U.S. Secretary of State Leon Panetta called on Israelis and Palestinians to “get to the damn table” and resume peace negotiations.
“The problem right now is we can’t get them to the damn table to at least sit down and begin to discuss their differences – you know, we all know what the pieces are here for a potential agreement" anetta said Dec. 2 at the 2011 Saban Forum, an annual gathering that brings together U.S. and Israeli officials and policymakers. "We’ve talked it out, worked through, we understand the concerns, we understand the concerns of Israel, understand the concerns of the Palestinians. If they sit at a table and work through those concerns, and the United States can be of assistance in that process, then I think you have the beginning of what could be a process that would lead to a peace agreement,” P
“I want to be clear that Israel can count on three enduring pillars in U.S. policy in the region, all of which contribute directly to the safety and prosperity of the Israeli people. First, our unshakable commitment to Israel’s security. Second, our broader commitment to regional stability. And third, our determination to prevent Iran from acquiring nuclear weapons,” Panetta said.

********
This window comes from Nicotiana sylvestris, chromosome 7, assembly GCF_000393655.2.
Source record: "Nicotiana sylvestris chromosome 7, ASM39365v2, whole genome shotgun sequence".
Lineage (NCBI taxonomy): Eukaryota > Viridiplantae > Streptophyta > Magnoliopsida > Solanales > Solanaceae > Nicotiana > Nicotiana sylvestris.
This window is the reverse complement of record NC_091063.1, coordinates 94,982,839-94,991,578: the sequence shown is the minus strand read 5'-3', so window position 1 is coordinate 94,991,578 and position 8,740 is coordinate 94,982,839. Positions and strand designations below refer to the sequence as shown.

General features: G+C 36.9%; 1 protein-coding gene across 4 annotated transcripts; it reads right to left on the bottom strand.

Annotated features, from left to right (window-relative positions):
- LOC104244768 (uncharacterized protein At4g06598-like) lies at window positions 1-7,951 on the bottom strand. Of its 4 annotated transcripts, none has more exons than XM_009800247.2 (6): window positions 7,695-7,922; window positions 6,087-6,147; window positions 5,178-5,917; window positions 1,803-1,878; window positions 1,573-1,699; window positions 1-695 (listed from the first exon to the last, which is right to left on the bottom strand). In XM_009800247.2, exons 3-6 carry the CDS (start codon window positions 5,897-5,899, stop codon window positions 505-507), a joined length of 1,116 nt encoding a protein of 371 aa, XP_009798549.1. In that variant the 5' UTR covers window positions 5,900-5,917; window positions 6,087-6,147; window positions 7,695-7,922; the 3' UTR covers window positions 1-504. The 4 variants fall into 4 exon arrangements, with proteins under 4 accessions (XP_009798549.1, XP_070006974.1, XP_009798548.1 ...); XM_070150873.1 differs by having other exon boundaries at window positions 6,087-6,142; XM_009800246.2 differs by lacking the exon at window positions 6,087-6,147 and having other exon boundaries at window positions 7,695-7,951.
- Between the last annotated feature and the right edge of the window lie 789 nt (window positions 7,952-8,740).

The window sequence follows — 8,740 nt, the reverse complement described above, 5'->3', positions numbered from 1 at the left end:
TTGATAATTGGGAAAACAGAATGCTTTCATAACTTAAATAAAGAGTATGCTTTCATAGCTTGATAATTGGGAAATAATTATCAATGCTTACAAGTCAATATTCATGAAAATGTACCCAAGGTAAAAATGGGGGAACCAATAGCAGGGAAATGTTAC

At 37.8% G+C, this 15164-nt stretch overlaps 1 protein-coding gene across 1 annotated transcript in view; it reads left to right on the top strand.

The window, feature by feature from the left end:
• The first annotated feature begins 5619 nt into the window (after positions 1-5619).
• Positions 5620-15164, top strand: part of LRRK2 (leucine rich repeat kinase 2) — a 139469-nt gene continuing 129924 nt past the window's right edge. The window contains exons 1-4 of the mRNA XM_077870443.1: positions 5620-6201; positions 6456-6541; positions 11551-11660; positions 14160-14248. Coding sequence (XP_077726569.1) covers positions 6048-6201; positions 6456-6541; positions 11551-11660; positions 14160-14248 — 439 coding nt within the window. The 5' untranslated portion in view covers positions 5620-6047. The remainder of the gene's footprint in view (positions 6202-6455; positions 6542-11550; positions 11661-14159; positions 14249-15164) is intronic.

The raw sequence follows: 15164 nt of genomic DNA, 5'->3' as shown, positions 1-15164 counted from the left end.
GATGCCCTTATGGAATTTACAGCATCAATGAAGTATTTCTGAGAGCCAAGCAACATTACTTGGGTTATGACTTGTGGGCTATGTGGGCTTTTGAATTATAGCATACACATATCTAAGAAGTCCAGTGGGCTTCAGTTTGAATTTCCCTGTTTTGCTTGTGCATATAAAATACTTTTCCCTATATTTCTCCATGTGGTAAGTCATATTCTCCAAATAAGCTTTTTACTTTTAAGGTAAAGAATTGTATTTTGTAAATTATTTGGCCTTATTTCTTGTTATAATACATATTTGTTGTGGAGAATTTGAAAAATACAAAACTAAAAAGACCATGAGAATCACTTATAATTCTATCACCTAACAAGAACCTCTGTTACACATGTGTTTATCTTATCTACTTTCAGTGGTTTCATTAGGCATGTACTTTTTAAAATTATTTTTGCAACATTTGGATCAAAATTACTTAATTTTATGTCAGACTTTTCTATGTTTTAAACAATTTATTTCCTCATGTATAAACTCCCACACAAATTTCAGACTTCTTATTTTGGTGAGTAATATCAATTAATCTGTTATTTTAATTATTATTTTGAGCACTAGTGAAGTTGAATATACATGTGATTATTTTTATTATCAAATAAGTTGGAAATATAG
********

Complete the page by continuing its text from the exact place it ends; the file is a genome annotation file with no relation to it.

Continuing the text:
Panetta reaffirmed the Obama administration's commitment to preserving Israel's security.
"I would like to underscore one thing that has stayed constant over the past three years of the Obama administration – the determination of the United States to safeguard Israel’s security," Panetta said. "And that commitment will not change."
He declared Tehran "a very grave threat to all of us,” adding that "no greater threat exists to the security and prosperity of the Middle East than a nuclear-armed Iran" — though he was clear that U.S. military action against the regime remains a "last resort."
If the U.S. were to attack Iran's nuclear sites, it would set the country's program back just one to two years, he added.
Panetta also warned that Israel must take bold steps, along with the U.S., to prevent itself from growing ever more isolated across the globe.
The Jewish state, he said, "has a responsibility to pursue these shared goals — to build regional support for Israeli and United States security objectives. I believe security is dependent on a strong military, but it is also dependent on strong diplomacy."
Peace, Panetta added, "requires some difficult steps, but all Israelis should know that the United States will always stand behind their country, providing a secure safety net as it takes those necessary risks."